'Separation Anxiety' in Basic Skin Research: Dermal-epidermal Separation Methods, Part I: Chemical


Editor's Note: This article has been adapted with permission from Arch Derm Res (in review).

Worldwide, the skin care and cosmetics industry has slowly and almost inevitably increased its implementation of basic skin research. In relation, readers have expressed interest in understanding the most efficient and reliable methods to separate the epidermis from the dermis as an important technique for basic skin investigation.

Why such interest? Consider that skin contains three primary layers: The epidermis, dermis and hypodermis. The epidermal-dermal junction (EDJ) attaches the epidermis to the dermis1 and separates these distinct compartments, providing adhesion and a dynamic interface between them, thus governing overall structural integrity.

Ultrastructurally, the EDJ is composed of four components: 1) cell membranes of basal keratinocytes, which contain hemidesmosomes; 2) an electron-lucent area, the lamina lucida; 3) an electon-dense area, the lamina densa; and 4) the sub-basal lamina. Each zone contains several components, including laminin and nidogen in the upper regions; type IV collagen and heparan sulfate proteoglycan, predominantly in the lamina densa; and type VII collagen within the anchoring fibrils in the sub-basal lamina densa.2

Considering the complexity of these components, it is important for basic skin research to preserve their structure and function as much as possible when separating the dermis from the epidermis. Here, we briefly review studies on epidermal separation from PubMed, Embase and the Web of Science based on searches of the key words: skin, cutaneous, epidermis, dermis, isolation and separation.

Our goal was to identify the optimal approach for a given skin care or cosmetic research question. This three-part column will focus on the main approaches identified, including: chemical, enzymatic, and heat and mechanical methods. We start here with chemical methods. It is interesting to note that although the approaches described are still used today, the most recent published references date back for decades.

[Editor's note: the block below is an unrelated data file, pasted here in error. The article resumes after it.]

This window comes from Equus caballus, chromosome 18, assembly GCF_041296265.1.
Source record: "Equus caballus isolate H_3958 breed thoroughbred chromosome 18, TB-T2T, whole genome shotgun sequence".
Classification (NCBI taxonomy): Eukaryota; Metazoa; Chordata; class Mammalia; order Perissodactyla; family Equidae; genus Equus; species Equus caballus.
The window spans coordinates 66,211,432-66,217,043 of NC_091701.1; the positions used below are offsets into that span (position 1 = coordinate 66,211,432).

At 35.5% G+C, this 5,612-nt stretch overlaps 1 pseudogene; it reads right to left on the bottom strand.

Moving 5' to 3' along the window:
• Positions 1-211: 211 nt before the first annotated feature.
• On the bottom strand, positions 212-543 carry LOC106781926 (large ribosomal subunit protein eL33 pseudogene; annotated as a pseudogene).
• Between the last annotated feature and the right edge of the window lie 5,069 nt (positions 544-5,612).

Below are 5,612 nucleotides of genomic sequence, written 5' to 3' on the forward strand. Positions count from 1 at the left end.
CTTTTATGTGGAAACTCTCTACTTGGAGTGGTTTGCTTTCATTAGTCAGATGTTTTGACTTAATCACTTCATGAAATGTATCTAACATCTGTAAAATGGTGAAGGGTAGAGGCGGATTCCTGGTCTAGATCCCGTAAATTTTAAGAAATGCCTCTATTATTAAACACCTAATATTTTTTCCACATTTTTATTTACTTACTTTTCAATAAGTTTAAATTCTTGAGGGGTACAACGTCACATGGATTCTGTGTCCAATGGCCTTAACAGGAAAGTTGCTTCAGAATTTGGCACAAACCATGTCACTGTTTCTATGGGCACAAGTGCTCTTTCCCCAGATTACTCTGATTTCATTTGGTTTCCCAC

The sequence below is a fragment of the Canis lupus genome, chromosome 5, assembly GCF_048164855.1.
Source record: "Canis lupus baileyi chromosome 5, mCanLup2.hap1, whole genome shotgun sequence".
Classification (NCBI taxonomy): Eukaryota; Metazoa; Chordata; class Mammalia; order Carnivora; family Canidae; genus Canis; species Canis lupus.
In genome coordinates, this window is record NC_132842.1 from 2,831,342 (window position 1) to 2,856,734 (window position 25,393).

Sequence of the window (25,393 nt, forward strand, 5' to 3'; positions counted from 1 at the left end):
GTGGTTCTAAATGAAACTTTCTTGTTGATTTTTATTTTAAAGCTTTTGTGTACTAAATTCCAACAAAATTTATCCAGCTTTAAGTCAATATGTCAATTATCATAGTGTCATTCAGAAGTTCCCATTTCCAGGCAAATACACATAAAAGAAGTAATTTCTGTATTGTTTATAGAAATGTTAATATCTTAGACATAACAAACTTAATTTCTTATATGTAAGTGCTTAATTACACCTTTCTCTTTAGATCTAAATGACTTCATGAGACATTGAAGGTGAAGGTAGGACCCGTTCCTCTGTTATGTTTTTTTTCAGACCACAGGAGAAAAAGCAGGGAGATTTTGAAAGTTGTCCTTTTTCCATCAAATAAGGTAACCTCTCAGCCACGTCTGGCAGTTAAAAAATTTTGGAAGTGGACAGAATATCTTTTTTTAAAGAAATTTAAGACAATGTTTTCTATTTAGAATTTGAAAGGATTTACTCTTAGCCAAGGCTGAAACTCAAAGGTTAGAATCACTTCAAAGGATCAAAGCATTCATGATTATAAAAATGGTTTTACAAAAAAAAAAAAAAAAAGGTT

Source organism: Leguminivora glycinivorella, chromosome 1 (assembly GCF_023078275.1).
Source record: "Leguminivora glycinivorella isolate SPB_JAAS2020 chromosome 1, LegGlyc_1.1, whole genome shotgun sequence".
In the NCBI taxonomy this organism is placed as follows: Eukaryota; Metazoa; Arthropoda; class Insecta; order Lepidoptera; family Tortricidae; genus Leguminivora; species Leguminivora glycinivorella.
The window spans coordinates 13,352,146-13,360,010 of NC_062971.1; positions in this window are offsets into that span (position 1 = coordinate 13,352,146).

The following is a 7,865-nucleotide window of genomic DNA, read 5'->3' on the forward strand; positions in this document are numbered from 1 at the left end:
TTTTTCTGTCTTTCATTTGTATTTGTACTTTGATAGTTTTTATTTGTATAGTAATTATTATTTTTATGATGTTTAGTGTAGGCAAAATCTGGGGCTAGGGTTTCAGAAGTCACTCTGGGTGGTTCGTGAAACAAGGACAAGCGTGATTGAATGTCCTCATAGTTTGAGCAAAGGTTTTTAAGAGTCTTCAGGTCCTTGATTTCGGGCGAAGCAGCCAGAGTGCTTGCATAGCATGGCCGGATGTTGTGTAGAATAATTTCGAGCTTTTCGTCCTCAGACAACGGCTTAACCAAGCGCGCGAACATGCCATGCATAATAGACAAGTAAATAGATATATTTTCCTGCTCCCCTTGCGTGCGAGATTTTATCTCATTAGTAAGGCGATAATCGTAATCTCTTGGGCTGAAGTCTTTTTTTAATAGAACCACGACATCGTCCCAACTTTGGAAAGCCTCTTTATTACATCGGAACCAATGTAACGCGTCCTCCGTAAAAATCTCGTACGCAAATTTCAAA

Chemical Approaches

Collagen acts similarly to gelatin. As a hydrophilic colloid, it swells on either side of the isoelectric point. Either acids or bases will therefore affect the formation of electric double layers on the surfaces of the colloid micelles, resulting in repulsion between similarly ionized particles and thus, epidermal-dermal separation (see Table 1).

Acid swells collagen fibers, which decreases the cohesive strength and binding of the epidermis to the dermis.

Acetic Acid

Separation of the epidermis by maceration in dilute acetic acid was first accomplished by Menschel.3 Felsher4 also investigated the effect of acetic acid and acid salt mixtures at different concentrations; after immersion in 0.1 N acetic acid solution for 2 hr, the epidermis could easily be removed by forceps.

Acid swells collagen fibers, which decreases the cohesive strength and binding of the epidermis to the dermis. Thus, acid solution separation of the epidermis takes place exactly at its junction with the dermis. While there is marked swelling of collagen fibrils there is no separation of epidermis cells from each other.


Ammonium hydroxide: Ammonium hydroxide, or NH4OH, has a large concentration of undissociated NH4OH and NH3 molecules which penetrate quickly and elevate the pH to approximately 12. Baumberger5 found that the optimum choice for use was isomotic NH4OH applied for 35 min.

Sodium hydroxide: Felsher4 verified the effects of sodium hydroxide (NaOH) and alkali salt mixtures, observing that the time required for separation of the epidermis decreased as the pH and swelling effect increased. It was unfeasible to utilize solutions below pH 10; pH 12 was recommended. However, bases not only separated the epidermis from dermis, but caused epidermal cell separation.

Neutral salts: Felsher4 also demonstrated that 2N of sodium thiocyanate, iodide and bromide caused rapid epidermal swelling and glazing, producing easy separation. Diaz et al.6 extended Felsher’s sodium thiocyanate separation method.

Immunofluorescence and electron microscopy verified a clean cleavage occurs at the lamina. A separation of the epidermis by neutral salts therefore resembled that caused by acids; however, edema between individual collagen fibrils was not as marked as in the acetic acid method. Epidermal separation occurred exactly at the EDJ and the basal cells remained preserved.

The second installment in this three-part series will review the advantages and disadvantages of enzyme digestion. Stay tuned.

(See Part II).


  1. RA Briggaman and CE Wheeler, Epidermal-dermal junction, J Invest Dermatol 65 71-84 (1975)
  2. RE Burgeson and AM Christiano, The dermal-epidermal junction, Curr Opin Cell Biol 9 651-658 (1997)
  3. H Menschel, Zur kolloidchemie und pharmakologie der keratinzubstanzen und menschlichen haut, Arch Exp Pathol Pharmakol 110 1-45 (1925)
  4. &Z Felsher, Studies on the adherence of the epidermis to the corium, J Invest Dermatol 8 35-47 (1947)
  5. J Baumberger, Methods for the separation of epidermis from dermis and some physiologic and chemical properties of isolated epidemis, J Natl Cancer Inst 2 413-423 (1942)
  6. LA Diaz, MR Heaphy, NJ Calvanico, TB Tomasi and RE Jordon, Separation of epidermis from dermis with sodium thiocyanate, J Invest Dermatol 68 36-38 (1977)
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